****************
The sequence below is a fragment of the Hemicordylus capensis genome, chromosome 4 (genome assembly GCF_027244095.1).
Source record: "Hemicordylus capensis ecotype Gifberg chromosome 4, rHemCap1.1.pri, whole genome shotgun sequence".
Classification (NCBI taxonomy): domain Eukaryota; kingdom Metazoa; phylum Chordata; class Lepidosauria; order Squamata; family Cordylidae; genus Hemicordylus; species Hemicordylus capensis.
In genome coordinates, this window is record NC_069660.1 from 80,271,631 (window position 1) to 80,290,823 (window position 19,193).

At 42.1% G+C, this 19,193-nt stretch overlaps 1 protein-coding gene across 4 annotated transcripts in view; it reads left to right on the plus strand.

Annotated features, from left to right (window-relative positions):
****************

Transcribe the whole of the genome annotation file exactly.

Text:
The sequence below is a fragment of the Hemicordylus capensis genome, chromosome 4 (genome assembly GCF_027244095.1).
Source record: "Hemicordylus capensis ecotype Gifberg chromosome 4, rHemCap1.1.pri, whole genome shotgun sequence".
Classification (NCBI taxonomy): domain Eukaryota; kingdom Metazoa; phylum Chordata; class Lepidosauria; order Squamata; family Cordylidae; genus Hemicordylus; species Hemicordylus capensis.
In genome coordinates, this window is record NC_069660.1 from 80,271,631 (window position 1) to 80,290,823 (window position 19,193).

At 42.1% G+C, this 19,193-nt stretch overlaps 1 protein-coding gene across 4 annotated transcripts in view; it reads left to right on the plus strand.

Annotated features, from left to right (window-relative positions):